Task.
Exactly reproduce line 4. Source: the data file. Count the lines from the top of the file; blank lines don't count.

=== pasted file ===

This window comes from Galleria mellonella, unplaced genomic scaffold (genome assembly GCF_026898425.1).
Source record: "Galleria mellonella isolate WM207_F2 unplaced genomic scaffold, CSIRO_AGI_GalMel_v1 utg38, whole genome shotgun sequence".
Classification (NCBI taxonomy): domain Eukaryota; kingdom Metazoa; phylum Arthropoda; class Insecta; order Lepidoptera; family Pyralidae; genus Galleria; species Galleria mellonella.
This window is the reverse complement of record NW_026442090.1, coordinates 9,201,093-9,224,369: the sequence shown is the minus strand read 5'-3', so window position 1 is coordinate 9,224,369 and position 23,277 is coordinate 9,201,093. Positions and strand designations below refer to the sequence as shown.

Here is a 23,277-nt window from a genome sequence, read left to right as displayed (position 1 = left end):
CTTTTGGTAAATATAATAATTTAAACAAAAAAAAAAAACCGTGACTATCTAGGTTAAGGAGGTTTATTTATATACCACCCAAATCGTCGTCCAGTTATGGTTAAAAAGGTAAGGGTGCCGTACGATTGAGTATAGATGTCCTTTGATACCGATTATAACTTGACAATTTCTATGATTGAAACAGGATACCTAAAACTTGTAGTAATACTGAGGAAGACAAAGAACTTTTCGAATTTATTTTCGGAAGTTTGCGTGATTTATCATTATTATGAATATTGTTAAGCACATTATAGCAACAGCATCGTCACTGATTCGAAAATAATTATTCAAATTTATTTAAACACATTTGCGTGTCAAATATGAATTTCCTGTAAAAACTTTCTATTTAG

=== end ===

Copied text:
This window is the reverse complement of record NW_026442090.1, coordinates 9,201,093-9,224,369: the sequence shown is the minus strand read 5'-3', so window position 1 is coordinate 9,224,369 and position 23,277 is coordinate 9,201,093. Positions and strand designations below refer to the sequence as shown.